Main Difference – Cereals vs. Pulses
Grains can be defined as small, hard, dry seeds which are consumed by humans or animals. Grains can be categorized into 5 groups. They are cereal grains, pseudo-cereals, pulses, whole grains and oil seeds. Out of these five categories, cereals and pulses are known as the main two staple foods due to the great demand for their nutrient content and vast consumption worldwide. The main difference between cereals and pulses is that the cereals are the grasses which belong to the monocot family Poaceae. They are gathered for their starch-rich grains. When compared to other types of crops including pulses, cereals are the leading energy (Calorie) suppliers and are cultivated in greater quantities worldwide. Pulses are also known as annual leguminous crops yielding from pods, used as food for both humans and other animals in the world. When compared to cereals, pulses are rich in proteins and essential amino acids. However, in ordinary and practical situations, the terms cereals and pulses are frequently used interchangeably. This article explores the difference between cereals and pulses in depth.
What are Cereals
Cereal is an actual grass, primarily cultivated for the edible starch components of its grain. Botanically, this grain is a type of fruit known as a caryopsis, and it contains three parts such as the endosperm, germ, and bran. It belongs to the monocot family Poaceae and is grown in larger quantities and provides more food energy and carbohydrate for the entire world than any other type of crop. In addition to that, they are considered as staple crops. Cereals are a rich source of macronutrients (carbohydrates, fats, oils, and protein) and micronutrients (vitamins, minerals) as well as bioactive phytochemicals (polyphenols, flavonoids, anthocyanin, carotenoids, etc.). During the refining and polishing process, the nutrients accumulated in the bran and germ are removed, and the remaining endosperm contains mostly carbohydrate. In some developing countries, cereal grain in the form of rice, wheat, millet, or maize constitutes a majority of daily nutrition. In developed countries, cereal intake is moderate and varied but still is considerable.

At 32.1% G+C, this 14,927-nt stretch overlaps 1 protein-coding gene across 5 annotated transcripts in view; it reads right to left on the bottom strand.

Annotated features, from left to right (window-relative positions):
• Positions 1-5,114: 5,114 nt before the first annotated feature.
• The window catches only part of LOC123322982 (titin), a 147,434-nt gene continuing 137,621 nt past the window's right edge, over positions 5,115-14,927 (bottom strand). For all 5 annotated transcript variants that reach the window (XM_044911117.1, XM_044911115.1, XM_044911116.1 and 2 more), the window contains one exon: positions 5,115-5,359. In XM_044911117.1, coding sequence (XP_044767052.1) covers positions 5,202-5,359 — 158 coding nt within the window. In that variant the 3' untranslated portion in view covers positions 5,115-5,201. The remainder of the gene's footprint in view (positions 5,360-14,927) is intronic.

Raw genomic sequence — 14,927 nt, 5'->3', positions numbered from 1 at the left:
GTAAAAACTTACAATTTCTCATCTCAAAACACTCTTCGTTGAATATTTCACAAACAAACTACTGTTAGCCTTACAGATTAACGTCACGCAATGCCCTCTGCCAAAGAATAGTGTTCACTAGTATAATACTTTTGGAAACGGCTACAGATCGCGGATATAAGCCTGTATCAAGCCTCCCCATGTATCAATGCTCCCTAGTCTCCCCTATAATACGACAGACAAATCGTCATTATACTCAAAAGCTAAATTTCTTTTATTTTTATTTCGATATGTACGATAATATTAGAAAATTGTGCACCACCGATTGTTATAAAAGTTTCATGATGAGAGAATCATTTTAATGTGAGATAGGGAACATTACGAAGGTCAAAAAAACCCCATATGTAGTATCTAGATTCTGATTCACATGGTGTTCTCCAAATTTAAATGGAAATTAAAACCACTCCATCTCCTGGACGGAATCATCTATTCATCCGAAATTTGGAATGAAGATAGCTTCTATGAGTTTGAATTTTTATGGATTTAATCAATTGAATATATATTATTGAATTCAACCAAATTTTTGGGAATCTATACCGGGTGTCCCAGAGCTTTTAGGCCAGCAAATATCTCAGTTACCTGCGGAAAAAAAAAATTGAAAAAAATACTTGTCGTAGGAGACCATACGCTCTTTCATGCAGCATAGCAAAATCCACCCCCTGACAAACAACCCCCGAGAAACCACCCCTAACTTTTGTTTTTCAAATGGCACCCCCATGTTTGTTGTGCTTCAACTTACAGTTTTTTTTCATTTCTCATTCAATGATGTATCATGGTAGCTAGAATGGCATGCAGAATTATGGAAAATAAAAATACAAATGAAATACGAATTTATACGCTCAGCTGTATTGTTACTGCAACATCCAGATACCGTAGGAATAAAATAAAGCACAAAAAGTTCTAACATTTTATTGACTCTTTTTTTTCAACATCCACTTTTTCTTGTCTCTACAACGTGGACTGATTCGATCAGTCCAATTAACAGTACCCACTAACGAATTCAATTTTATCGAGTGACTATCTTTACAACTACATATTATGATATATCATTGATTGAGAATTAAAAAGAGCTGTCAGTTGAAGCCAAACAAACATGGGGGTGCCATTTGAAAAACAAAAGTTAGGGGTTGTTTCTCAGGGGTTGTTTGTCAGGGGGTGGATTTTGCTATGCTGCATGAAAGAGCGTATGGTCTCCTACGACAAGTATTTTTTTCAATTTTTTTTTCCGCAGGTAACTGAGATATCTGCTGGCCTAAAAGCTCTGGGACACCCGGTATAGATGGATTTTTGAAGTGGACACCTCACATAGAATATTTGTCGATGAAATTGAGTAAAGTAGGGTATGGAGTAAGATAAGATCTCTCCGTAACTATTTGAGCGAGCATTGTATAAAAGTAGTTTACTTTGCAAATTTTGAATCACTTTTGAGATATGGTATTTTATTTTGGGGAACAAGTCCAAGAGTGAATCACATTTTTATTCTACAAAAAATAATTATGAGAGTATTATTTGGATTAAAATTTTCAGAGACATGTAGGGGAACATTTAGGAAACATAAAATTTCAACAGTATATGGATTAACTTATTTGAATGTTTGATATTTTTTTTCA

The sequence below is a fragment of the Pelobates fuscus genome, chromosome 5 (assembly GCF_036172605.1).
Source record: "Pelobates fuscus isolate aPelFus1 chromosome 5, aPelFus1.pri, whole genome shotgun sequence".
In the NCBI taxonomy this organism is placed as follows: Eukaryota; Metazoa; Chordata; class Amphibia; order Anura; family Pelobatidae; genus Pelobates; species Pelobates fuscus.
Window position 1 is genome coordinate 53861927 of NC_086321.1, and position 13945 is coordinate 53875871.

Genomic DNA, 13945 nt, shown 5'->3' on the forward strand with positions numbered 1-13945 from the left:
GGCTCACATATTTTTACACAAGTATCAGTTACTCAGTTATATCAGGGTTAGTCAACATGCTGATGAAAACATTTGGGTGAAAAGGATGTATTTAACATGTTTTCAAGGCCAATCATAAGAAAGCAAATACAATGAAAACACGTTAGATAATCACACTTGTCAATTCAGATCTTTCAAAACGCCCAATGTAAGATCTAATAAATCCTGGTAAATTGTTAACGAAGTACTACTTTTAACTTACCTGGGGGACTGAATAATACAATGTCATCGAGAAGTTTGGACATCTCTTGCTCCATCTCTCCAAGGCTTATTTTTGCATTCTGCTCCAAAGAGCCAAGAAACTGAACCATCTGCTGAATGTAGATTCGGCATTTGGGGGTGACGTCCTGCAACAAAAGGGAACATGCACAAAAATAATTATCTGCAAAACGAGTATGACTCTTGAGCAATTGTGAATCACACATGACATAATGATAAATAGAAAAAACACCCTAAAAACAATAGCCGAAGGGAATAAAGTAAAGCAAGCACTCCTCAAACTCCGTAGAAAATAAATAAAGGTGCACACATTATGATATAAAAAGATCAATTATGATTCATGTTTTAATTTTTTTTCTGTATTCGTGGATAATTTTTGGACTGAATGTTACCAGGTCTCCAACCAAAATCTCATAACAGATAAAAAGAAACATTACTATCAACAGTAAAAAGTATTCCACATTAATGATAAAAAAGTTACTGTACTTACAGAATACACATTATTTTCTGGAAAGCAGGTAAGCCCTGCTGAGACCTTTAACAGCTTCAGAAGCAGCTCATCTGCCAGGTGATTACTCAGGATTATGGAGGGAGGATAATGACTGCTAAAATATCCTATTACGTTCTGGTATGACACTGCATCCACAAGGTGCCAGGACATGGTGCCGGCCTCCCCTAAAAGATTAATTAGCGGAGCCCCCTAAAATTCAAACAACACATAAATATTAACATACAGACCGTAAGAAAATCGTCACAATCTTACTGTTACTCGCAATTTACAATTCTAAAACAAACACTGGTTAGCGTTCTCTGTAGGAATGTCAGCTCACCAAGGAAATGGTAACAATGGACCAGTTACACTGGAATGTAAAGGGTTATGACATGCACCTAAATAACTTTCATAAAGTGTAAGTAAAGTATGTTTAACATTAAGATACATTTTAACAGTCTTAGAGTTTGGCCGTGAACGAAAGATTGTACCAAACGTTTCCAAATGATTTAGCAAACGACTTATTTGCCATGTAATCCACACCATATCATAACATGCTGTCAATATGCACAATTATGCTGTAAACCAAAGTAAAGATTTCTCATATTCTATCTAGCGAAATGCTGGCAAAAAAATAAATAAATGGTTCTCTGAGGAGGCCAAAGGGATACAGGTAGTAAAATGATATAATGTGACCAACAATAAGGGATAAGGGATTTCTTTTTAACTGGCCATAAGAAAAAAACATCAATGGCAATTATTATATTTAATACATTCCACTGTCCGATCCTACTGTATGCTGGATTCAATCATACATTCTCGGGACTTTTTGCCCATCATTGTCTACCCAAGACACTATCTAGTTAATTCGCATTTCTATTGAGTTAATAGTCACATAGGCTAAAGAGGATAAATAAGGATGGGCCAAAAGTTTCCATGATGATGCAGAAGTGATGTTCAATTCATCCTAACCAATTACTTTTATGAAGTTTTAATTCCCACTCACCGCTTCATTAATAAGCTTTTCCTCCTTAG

What are Pulses
Pulses are grain legumes that are annual crop yielding from one to twelve seeds of different morphology, and color within a pod. Pulses are used as food not only for humans but also other animals. Similar to many leguminous crops, pulses play a significant role in crop rotation due to their capability to fix nitrogen. Depending on the variety, a pulse may be known as common bean, dry bean, kidney bean, haricot bean, pinto bean, navy bean, etc. Pulses are cultivated agriculturally, primarily for their human food grain seed, for livestock forage, silage production, and as soil-enhancing green manure. Many pulses contain symbiotic bacteria known as Rhizobia within root nodules of plant root systems. These bacteria have the distinct capability of fixing nitrogen from the atmosphere. This structure helps the root nodules to act as sources of nitrogen for pulses and make them relatively rich in plant proteins. Therefore, pulses are among the greatest sources of plant protein and also serve as fertilizer for the soil.
Difference Between Cereals and Pulses
Cereal is a grain used for food or breakfast food prepared from roasted grain.
Pulses is a grain legume.
Cereal belongs to Kingdom Plantae, Order Poales and Family Poaceae.